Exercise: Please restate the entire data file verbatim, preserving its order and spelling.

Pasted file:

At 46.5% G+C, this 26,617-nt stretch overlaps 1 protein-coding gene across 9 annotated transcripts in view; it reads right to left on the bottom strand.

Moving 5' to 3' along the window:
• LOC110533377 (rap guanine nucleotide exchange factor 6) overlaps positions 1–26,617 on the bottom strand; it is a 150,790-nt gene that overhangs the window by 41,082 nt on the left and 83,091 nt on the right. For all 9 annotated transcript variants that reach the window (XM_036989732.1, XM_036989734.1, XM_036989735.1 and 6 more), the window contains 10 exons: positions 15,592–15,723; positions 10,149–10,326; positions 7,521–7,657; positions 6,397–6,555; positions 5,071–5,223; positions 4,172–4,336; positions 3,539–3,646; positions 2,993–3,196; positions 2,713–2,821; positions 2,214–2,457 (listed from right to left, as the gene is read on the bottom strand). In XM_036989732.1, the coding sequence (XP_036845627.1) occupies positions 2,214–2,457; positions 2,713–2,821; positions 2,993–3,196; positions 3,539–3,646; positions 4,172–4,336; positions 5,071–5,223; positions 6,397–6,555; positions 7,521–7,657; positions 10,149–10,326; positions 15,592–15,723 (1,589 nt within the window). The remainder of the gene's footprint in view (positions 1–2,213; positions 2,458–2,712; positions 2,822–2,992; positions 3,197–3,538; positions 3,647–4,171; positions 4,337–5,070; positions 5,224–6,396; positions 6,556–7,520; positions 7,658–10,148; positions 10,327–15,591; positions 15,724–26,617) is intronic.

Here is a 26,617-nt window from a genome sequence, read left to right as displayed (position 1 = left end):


At 46.5% G+C, this 26,617-nt stretch overlaps 1 protein-coding gene across 9 annotated transcripts in view; it reads right to left on the bottom strand.

Moving 5' to 3' along the window:
• LOC110533377 (rap guanine nucleotide exchange factor 6) overlaps positions 1–26,617 on the bottom strand; it is a 150,790-nt gene that overhangs the window by 41,082 nt on the left and 83,091 nt on the right. For all 9 annotated transcript variants that reach the window (XM_036989732.1, XM_036989734.1, XM_036989735.1 and 6 more), the window contains 10 exons: positions 15,592–15,723; positions 10,149–10,326; positions 7,521–7,657; positions 6,397–6,555; positions 5,071–5,223; positions 4,172–4,336; positions 3,539–3,646; positions 2,993–3,196; positions 2,713–2,821; positions 2,214–2,457 (listed from right to left, as the gene is read on the bottom strand). In XM_036989732.1, the coding sequence (XP_036845627.1) occupies positions 2,214–2,457; positions 2,713–2,821; positions 2,993–3,196; positions 3,539–3,646; positions 4,172–4,336; positions 5,071–5,223; positions 6,397–6,555; positions 7,521–7,657; positions 10,149–10,326; positions 15,592–15,723 (1,589 nt within the window). The remainder of the gene's footprint in view (positions 1–2,213; positions 2,458–2,712; positions 2,822–2,992; positions 3,197–3,538; positions 3,647–4,171; positions 4,337–5,070; positions 5,224–6,396; positions 6,556–7,520; positions 7,658–10,148; positions 10,327–15,591; positions 15,724–26,617) is intronic.

Here is a 26,617-nt window from a genome sequence, read left to right as displayed (position 1 = left end):